Last Sunday, May 6, marked the 75th anniversary of the 1937 Hindenburg disaster. The massive German airship caught fire while attempting to land near Lakehurst, New Jersey, killing 35 people aboard, plus one ground crew member. Of the 97 passengers and crew members on board, 62 managed to survive. The horrifying incident was captured by reporters and photographers and replayed on radio broadcasts, in newsprint, and on newsreels. News of the disaster led to a public loss of confidence in airship travel, ending an era.
Top: The Hindenburg floats past the Empire State Building over Manhattan on August 8, 1936, en route to Lakehurst, New Jersey, from Germany.
Bottom: As the lifting Hydrogen gas burned and escaped from the rear of the Hindenburg, the tail dropped to the ground, sending a burst of flame punching through the nose. Ground crew below scatter to flee the inferno.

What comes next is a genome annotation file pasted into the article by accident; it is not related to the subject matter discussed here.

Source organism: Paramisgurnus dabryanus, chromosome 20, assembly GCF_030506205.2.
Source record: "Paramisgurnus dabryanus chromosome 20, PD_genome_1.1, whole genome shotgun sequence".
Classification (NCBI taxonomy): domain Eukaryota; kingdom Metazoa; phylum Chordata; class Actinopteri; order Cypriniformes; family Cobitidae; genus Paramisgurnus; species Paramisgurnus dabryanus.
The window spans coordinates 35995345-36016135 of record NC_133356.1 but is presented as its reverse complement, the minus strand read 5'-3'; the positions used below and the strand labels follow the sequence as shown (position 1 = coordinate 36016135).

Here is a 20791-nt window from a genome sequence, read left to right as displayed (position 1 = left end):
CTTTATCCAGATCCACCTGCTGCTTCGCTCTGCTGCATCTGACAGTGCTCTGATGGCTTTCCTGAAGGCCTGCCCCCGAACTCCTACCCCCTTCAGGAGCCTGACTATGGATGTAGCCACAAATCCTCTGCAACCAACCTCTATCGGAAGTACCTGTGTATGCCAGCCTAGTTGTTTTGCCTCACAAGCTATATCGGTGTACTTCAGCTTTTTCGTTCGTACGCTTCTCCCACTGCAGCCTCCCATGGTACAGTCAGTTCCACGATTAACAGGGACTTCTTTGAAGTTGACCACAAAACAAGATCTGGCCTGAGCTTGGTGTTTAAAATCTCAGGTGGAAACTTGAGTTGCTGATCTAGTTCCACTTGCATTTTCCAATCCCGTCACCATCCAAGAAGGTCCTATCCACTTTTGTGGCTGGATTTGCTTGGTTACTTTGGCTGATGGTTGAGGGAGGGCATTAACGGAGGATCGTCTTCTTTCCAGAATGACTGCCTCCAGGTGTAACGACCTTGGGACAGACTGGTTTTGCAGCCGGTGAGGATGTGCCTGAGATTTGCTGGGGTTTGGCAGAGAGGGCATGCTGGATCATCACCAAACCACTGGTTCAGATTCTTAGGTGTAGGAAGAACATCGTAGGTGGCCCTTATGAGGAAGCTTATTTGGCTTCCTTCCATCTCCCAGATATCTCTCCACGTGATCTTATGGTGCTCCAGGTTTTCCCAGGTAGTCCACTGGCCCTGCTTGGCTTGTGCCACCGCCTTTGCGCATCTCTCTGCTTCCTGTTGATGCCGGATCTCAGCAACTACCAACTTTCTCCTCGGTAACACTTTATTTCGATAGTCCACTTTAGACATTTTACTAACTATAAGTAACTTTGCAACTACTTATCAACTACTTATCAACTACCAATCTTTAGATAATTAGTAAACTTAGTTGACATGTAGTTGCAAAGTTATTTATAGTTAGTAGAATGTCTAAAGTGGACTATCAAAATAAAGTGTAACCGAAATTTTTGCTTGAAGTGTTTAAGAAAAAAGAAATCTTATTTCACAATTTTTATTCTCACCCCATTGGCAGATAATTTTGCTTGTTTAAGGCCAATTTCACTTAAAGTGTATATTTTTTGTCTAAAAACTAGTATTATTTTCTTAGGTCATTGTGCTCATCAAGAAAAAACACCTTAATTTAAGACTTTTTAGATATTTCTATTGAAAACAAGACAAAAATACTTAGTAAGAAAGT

On this day in 1937, the Hindenburg, a Nazi hydrogen filled airship, burst into flames as it attempted to land at New Jersey’s Lakehurt Navy Air Base. The airship had departed from Frankfurt, Germany and carried 36 passengers and sixty-one crew members.
As the airship was landing, it burst into flames and began to fall 200 feet to the ground. Thirty-five people lost their lives, while others suffered major injuries.
Many people still argue on what caused the disaster, from engine failure to sabotage. Think you know? Explore this diagram of the Hindenburg and see if you can come up with any theories.
George Hardie, artwork for the debut album of Led Zeppelin, 1969.
The cover ... shows the Hindenburg airship, in all its phallic glory, going down in flames. The image did a pretty good job of encapsulating the music inside: sex, catastrophe and things blowing up. Greg Kot, Rolling Stone.